Moreover, the reliance of capitalism on growth and exploitation of people and the planet has led to imperialistic interventions which have fueled military growth and the growth of state power. No matter which party is elected they have to support the armed forces which are the final force to be brought in if people take part in civil disturbances or widespread strikes in their attempts to change the inequality of power in the economy or society. First action a new state makes is to set up an army and police force to protect the people and institutions that hold economic and political power.

The situation of offshore detention centres and attempts to place refugees in other countries like Cambodia illustrates the coalition of these forces of State policing of national borders, imperialism and capitalism. Multinational companies that run offshore detention and onshore centres have interests in many different industries in Australia and overseas. For example, Serco employs100,000 people worldwide in 30 countries and Transfield operates in 25 countries. Serco also runs private prisons in Australia.

As we all know prisons contain a disproportionate number of indigenous people and people from low socio-economic backgrounds’ people who have suffered from colonialism   and the effects of capitalism.

Australia , as a wealthy first world country can use its power to find poorer countries who will host our offshore detention centres or in the case of Cambodia, take refugees that Australia wants to offload. Locals in Manus and Nauru resent this Australian neo colonialism

 ——

How then to break this cycle? Here are some actions which people are carrying out and ideas for other approaches.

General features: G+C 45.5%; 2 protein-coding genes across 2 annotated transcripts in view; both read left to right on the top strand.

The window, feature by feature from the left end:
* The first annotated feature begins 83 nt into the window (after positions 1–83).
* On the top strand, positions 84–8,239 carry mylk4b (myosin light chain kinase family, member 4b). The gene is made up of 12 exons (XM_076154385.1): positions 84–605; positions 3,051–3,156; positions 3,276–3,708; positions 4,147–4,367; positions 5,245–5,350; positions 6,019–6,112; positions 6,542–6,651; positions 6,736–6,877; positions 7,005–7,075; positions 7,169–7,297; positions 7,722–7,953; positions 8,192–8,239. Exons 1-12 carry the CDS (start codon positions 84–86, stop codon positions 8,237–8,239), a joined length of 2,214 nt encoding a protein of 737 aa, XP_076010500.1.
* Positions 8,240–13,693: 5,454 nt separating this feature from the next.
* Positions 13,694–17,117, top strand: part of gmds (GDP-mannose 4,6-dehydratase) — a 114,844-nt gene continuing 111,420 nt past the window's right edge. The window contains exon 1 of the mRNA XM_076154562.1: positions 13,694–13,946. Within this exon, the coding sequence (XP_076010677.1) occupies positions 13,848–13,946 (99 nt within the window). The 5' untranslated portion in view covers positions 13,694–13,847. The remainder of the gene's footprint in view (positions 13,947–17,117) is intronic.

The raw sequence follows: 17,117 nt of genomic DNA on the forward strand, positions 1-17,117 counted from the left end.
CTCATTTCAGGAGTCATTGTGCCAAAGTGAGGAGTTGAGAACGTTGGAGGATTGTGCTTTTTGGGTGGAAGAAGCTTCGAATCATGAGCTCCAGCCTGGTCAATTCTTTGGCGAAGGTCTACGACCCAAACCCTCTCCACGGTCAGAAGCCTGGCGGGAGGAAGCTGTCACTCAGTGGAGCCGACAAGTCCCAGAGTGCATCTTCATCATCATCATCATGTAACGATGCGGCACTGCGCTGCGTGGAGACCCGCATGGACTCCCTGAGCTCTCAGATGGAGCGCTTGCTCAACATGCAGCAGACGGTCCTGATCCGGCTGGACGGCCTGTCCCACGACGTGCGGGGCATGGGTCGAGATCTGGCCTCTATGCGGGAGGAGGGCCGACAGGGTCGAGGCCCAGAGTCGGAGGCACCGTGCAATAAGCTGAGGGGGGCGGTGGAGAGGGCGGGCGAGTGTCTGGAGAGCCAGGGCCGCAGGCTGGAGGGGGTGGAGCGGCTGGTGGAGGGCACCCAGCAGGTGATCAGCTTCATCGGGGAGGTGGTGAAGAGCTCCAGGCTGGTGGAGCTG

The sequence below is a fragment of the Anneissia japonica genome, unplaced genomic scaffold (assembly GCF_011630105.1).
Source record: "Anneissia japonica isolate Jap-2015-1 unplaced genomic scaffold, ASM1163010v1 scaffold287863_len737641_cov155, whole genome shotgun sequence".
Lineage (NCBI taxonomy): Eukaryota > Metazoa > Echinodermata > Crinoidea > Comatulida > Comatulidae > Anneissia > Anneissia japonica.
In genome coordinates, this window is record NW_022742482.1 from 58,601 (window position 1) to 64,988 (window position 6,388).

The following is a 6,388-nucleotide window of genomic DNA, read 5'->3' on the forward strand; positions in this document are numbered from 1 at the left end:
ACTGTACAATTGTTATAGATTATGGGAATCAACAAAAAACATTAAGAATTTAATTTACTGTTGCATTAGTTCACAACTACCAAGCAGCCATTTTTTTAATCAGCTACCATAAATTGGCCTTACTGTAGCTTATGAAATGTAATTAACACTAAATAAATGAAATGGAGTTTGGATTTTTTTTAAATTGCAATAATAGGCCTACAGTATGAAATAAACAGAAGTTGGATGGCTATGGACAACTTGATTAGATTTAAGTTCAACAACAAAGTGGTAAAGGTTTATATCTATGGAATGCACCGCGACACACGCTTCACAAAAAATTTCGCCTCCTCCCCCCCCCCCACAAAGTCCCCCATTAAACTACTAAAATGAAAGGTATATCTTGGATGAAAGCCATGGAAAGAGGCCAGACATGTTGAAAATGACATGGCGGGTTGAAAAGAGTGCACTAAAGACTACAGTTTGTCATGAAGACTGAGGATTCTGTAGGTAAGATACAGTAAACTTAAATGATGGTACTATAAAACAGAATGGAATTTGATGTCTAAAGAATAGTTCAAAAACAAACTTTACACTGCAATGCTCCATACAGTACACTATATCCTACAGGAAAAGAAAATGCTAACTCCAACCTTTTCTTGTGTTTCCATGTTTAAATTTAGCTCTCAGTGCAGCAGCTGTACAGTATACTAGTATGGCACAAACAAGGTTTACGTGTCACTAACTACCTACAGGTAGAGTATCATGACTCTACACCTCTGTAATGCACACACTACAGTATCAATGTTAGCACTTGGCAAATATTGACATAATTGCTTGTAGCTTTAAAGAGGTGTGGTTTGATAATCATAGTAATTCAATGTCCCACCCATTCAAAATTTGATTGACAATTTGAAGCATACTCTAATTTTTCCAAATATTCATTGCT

Anarchists believe that greater participation by the people in making decisions in areas that affect their lives–the workplace, the family, school, the community, the allocation of resources etc will lead to a decrease in nationalism as anger and resentment over inequality and lack of power will lessen.  Therefore any action that promotes an egalitarian, non- authoritarian and non- hierarchical practice and organization will promote the growth of a counter power to capitalism, militarism and the state. We promote direct action rather than appealing to governments and political parties. We do this not because we are opposed to “reforms” and small gains but because we want governments to be forced to concede by popular opposition as this increases our confidence and strength and because we recognize that whatever a government grants, it can at some future date take away unless the strength of popular power prevents this happening.We believe that such actions reflect our values and promote our vision of a future society.